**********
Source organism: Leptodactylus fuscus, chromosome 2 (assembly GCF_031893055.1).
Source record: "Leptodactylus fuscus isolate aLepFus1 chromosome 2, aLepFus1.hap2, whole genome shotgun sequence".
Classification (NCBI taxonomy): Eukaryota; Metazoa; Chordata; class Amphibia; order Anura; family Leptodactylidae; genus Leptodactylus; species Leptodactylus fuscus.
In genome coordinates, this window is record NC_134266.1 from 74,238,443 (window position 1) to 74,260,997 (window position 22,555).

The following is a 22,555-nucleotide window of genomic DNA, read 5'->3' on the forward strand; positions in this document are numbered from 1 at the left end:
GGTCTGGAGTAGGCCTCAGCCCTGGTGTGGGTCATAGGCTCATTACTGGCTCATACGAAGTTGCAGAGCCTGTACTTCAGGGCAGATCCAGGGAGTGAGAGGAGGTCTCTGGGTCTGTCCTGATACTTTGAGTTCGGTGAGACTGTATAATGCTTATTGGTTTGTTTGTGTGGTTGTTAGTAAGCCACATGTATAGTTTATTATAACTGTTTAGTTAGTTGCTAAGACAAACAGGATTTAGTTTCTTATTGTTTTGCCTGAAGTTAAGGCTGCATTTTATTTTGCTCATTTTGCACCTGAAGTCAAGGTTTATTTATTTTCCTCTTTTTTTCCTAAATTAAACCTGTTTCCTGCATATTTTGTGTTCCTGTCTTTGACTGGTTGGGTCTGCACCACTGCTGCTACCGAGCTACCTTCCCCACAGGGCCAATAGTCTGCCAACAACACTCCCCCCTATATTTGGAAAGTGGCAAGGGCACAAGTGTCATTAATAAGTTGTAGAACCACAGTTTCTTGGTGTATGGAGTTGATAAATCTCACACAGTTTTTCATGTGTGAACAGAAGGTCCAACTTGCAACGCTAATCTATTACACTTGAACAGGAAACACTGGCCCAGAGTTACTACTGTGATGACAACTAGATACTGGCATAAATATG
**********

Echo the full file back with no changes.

Source organism: Leptodactylus fuscus, chromosome 2 (assembly GCF_031893055.1).
Source record: "Leptodactylus fuscus isolate aLepFus1 chromosome 2, aLepFus1.hap2, whole genome shotgun sequence".
Classification (NCBI taxonomy): Eukaryota; Metazoa; Chordata; class Amphibia; order Anura; family Leptodactylidae; genus Leptodactylus; species Leptodactylus fuscus.
In genome coordinates, this window is record NC_134266.1 from 74,238,443 (window position 1) to 74,260,997 (window position 22,555).

The following is a 22,555-nucleotide window of genomic DNA, read 5'->3' on the forward strand; positions in this document are numbered from 1 at the left end:
GGTCTGGAGTAGGCCTCAGCCCTGGTGTGGGTCATAGGCTCATTACTGGCTCATACGAAGTTGCAGAGCCTGTACTTCAGGGCAGATCCAGGGAGTGAGAGGAGGTCTCTGGGTCTGTCCTGATACTTTGAGTTCGGTGAGACTGTATAATGCTTATTGGTTTGTTTGTGTGGTTGTTAGTAAGCCACATGTATAGTTTATTATAACTGTTTAGTTAGTTGCTAAGACAAACAGGATTTAGTTTCTTATTGTTTTGCCTGAAGTTAAGGCTGCATTTTATTTTGCTCATTTTGCACCTGAAGTCAAGGTTTATTTATTTTCCTCTTTTTTTCCTAAATTAAACCTGTTTCCTGCATATTTTGTGTTCCTGTCTTTGACTGGTTGGGTCTGCACCACTGCTGCTACCGAGCTACCTTCCCCACAGGGCCAATAGTCTGCCAACAACACTCCCCCCTATATTTGGAAAGTGGCAAGGGCACAAGTGTCATTAATAAGTTGTAGAACCACAGTTTCTTGGTGTATGGAGTTGATAAATCTCACACAGTTTTTCATGTGTGAACAGAAGGTCCAACTTGCAACGCTAATCTATTACACTTGAACAGGAAACACTGGCCCAGAGTTACTACTGTGATGACAACTAGATACTGGCATAAATATG